Faces - The Magazine of People, Places and Cultures for KidsJuly/August 2020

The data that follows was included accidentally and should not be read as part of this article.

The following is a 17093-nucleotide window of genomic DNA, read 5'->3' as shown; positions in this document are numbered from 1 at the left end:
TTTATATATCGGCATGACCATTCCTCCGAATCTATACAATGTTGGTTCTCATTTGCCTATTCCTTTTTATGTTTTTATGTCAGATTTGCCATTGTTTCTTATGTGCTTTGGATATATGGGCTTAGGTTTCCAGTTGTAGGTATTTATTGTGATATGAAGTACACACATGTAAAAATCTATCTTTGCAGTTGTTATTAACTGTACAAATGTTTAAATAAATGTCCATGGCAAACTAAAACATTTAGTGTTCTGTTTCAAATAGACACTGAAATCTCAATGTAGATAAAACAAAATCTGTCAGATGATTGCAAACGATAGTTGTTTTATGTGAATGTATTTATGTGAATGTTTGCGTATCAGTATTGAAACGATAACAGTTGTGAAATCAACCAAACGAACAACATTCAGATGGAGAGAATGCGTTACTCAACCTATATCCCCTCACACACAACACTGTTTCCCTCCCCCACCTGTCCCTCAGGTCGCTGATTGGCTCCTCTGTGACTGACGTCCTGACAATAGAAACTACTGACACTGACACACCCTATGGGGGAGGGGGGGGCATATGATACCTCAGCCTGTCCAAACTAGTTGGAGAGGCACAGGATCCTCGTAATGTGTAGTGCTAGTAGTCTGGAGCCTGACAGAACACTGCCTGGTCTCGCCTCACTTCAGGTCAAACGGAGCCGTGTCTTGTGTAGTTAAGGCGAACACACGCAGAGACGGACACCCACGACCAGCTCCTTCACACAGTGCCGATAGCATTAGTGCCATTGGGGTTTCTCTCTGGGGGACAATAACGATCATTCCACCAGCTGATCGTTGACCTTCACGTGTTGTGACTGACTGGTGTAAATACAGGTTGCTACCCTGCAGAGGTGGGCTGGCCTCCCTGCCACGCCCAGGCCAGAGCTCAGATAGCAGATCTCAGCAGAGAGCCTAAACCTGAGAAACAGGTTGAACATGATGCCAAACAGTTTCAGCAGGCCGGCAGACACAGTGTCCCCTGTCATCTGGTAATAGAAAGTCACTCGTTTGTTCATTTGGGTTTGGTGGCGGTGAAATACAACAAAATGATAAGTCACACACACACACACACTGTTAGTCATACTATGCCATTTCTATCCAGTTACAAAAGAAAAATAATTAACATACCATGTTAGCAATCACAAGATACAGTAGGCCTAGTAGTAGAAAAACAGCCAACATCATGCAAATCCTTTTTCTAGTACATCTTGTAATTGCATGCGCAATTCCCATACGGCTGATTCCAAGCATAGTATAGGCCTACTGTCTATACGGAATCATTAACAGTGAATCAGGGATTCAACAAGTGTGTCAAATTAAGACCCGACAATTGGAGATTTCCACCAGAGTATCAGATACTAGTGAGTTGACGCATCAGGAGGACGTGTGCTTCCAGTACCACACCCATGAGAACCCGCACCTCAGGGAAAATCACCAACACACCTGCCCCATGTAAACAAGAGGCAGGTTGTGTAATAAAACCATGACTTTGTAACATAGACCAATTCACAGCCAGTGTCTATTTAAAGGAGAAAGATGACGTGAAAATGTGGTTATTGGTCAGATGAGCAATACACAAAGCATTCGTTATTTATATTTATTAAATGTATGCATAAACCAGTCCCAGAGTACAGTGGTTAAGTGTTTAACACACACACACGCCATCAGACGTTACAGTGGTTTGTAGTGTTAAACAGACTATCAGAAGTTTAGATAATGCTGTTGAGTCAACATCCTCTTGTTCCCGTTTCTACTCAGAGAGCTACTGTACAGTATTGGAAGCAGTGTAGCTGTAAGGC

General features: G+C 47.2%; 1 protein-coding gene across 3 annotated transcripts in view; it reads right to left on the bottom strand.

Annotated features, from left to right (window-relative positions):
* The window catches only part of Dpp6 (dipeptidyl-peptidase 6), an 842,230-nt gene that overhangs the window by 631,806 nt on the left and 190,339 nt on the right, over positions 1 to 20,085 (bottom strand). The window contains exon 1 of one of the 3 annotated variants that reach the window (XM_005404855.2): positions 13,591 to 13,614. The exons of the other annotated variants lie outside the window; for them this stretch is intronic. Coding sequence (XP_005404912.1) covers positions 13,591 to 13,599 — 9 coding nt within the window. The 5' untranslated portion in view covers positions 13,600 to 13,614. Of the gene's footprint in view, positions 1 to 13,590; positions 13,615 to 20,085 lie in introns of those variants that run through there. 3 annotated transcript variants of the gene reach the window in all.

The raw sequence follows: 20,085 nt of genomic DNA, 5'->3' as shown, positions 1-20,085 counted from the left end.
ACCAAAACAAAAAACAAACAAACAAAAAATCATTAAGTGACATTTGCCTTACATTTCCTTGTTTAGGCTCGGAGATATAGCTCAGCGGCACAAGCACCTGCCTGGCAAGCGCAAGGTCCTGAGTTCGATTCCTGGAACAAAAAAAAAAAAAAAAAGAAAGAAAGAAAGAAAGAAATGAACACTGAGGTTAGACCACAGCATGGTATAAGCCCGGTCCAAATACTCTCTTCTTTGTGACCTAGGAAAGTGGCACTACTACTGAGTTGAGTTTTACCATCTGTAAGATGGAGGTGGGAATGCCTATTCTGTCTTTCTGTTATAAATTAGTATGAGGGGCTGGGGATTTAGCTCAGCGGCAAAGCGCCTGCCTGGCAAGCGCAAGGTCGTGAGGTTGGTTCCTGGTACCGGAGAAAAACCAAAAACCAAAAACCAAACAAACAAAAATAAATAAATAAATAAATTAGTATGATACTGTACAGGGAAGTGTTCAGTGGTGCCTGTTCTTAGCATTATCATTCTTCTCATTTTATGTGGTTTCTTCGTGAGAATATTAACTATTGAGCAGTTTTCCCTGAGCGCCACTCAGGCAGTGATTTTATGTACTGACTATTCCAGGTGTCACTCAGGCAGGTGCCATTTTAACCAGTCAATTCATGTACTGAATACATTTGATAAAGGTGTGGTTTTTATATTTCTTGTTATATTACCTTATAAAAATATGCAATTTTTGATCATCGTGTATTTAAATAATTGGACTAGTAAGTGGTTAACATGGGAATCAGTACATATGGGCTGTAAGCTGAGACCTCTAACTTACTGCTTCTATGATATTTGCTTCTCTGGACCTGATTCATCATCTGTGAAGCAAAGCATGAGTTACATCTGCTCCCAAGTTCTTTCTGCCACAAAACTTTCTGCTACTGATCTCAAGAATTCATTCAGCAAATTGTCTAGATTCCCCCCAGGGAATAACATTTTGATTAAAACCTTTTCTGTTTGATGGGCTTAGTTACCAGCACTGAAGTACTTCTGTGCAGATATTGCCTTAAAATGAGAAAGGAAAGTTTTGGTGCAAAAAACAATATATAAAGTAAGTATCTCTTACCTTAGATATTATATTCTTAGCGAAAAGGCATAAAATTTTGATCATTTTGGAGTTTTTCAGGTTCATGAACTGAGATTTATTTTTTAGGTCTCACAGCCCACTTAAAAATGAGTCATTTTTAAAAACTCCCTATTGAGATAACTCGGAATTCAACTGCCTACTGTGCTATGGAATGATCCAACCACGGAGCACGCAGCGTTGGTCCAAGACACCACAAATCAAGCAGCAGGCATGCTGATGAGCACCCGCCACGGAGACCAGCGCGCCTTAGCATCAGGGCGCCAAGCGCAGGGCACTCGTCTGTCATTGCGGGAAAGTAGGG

If you live in the United States, you probably run. Hundreds of years ago, the legend of werewolves grew in North America and Europe at a time when witchcraft was as feared as the wild wolf packs that roamed the forests. Wolves are now extinct in most parts of Europe, but historically, they covered many areas of Europe, Asia, and North America. They were notorious for killing livestock and even the occasional human. In Sweden, they were so feared that peasants refused to say the word “wolf” and instead called them “the gray ones.” The early Saxons called January “wolf-monat,” or wolf month, because that’s when wolves were most ferocious. In Scandinavia, wolves were considered so powerful that fierce Norse warriors known as berserkers (ber-zerk-ers) dressed in wolf skins to gain the animal’s strength. Even the ancient Greeks revered and feared wolves—they had werewolf cults in which men wore masks and chased animals.
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